If you collect personal information from residents of the State of California while they are in California you are likely doing business in California. Thus the law would apply to you if your company satisfies any of the applicability triggers discussed above.
- What qualifies as “personal information” under the CCPA?
The CCPA defines personal information broadly to include information that can identify, relate to, describe, be associated with, or be reasonably capable of being associated with a particular consumer or household. The CCPA’s private right of action provision relating to data breaches incorporates a narrower definition of personal information (discussed below).
The law identifies a non-exhaustive list of categories of personal information, including:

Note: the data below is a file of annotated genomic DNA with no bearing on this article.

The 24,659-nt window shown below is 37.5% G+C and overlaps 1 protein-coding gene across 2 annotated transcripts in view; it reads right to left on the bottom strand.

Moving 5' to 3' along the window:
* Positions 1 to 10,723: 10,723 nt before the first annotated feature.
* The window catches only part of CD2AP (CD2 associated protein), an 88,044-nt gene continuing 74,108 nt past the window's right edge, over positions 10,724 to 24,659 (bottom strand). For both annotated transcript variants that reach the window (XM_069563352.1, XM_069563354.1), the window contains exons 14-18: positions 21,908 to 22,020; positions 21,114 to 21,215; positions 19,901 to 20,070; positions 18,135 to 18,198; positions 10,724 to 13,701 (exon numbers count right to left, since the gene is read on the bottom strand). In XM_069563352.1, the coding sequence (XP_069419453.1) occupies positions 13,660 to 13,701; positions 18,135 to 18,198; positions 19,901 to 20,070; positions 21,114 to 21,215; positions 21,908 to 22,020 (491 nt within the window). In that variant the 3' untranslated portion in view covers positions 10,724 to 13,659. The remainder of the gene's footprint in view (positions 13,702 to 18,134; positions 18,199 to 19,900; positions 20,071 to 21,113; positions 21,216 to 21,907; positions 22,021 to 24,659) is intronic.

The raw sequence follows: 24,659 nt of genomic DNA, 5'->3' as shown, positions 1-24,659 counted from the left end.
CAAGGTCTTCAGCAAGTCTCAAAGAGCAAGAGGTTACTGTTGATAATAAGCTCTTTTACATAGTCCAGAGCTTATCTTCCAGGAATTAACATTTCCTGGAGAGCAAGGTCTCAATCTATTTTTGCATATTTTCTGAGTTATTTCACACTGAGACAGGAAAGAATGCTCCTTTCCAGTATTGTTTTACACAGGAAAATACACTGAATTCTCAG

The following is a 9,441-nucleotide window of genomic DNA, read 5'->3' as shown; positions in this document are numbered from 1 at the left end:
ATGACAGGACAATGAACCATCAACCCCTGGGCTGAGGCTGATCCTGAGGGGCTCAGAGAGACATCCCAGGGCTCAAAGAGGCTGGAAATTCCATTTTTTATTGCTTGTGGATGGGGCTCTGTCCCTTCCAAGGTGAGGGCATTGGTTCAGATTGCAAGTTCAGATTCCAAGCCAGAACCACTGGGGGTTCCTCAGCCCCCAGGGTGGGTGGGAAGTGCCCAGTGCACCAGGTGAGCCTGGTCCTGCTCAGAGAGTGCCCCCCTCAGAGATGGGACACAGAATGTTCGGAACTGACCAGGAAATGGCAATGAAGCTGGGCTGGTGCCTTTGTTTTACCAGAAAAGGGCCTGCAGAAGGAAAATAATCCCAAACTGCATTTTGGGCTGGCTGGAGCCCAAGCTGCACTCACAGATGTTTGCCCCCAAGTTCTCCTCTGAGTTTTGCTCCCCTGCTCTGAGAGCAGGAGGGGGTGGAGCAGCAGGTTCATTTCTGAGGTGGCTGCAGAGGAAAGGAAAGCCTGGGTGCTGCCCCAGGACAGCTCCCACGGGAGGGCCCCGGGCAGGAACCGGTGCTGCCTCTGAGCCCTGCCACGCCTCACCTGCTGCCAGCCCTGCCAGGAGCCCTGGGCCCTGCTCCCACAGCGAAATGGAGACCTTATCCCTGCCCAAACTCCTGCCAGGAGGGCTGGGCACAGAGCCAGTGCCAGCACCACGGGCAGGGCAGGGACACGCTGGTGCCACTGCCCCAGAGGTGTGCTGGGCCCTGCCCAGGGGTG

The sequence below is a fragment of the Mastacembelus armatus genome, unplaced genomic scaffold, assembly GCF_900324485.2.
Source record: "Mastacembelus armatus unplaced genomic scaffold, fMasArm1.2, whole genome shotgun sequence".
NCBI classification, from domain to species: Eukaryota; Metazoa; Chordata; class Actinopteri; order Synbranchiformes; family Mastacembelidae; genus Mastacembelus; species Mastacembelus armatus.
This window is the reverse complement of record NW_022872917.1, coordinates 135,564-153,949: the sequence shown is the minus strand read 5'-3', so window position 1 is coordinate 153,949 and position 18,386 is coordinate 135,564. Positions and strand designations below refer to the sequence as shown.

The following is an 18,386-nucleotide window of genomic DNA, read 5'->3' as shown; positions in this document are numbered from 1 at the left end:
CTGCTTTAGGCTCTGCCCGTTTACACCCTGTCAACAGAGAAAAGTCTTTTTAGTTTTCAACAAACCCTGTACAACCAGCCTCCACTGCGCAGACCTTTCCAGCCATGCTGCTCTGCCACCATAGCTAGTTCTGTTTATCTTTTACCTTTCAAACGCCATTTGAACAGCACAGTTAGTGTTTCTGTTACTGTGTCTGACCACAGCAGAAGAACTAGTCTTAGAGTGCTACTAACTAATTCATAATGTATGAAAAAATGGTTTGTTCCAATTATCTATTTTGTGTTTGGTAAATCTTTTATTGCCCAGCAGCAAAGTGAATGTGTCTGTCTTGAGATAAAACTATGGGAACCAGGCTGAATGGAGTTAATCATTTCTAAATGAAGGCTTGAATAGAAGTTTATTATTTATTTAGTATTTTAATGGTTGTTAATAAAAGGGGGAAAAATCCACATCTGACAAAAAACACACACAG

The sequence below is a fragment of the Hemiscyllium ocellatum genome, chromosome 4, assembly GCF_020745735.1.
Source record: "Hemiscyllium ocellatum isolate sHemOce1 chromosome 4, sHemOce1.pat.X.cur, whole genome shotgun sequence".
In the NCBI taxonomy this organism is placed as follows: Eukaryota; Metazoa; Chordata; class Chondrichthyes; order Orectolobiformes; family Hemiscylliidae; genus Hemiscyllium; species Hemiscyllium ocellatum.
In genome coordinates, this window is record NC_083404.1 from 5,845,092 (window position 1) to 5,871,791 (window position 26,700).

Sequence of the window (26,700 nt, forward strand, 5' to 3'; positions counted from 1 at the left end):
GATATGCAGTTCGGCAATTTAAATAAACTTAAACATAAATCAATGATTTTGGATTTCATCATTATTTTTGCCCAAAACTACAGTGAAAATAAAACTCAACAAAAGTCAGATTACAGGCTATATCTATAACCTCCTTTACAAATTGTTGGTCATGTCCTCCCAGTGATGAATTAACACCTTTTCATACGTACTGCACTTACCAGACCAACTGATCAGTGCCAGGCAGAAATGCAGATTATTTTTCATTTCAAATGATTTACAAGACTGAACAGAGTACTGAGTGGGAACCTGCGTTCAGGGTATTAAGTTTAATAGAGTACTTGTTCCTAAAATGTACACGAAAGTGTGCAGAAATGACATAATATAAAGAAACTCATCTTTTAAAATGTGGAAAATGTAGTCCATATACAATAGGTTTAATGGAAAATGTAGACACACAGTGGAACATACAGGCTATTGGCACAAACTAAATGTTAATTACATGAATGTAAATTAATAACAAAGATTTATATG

- Identifiers including real name, alias, postal address, unique personal identifier, online identifier, internet protocol (IP) address, email address, account name, social security number, driver’s license number, passport number, or other similar identifiers;
- Characteristics of protected classifications under California or federal law;
- Commercial information, including records of personal property, products, or services purchased, obtained, or considered, or other purchasing or consuming histories or tendencies;
- Biometric information;
- Internet or other electronic network activity information, including, but not limited to, browsing history, search history, and information regarding a consumer’s interaction with an internet website, application, or advertisement;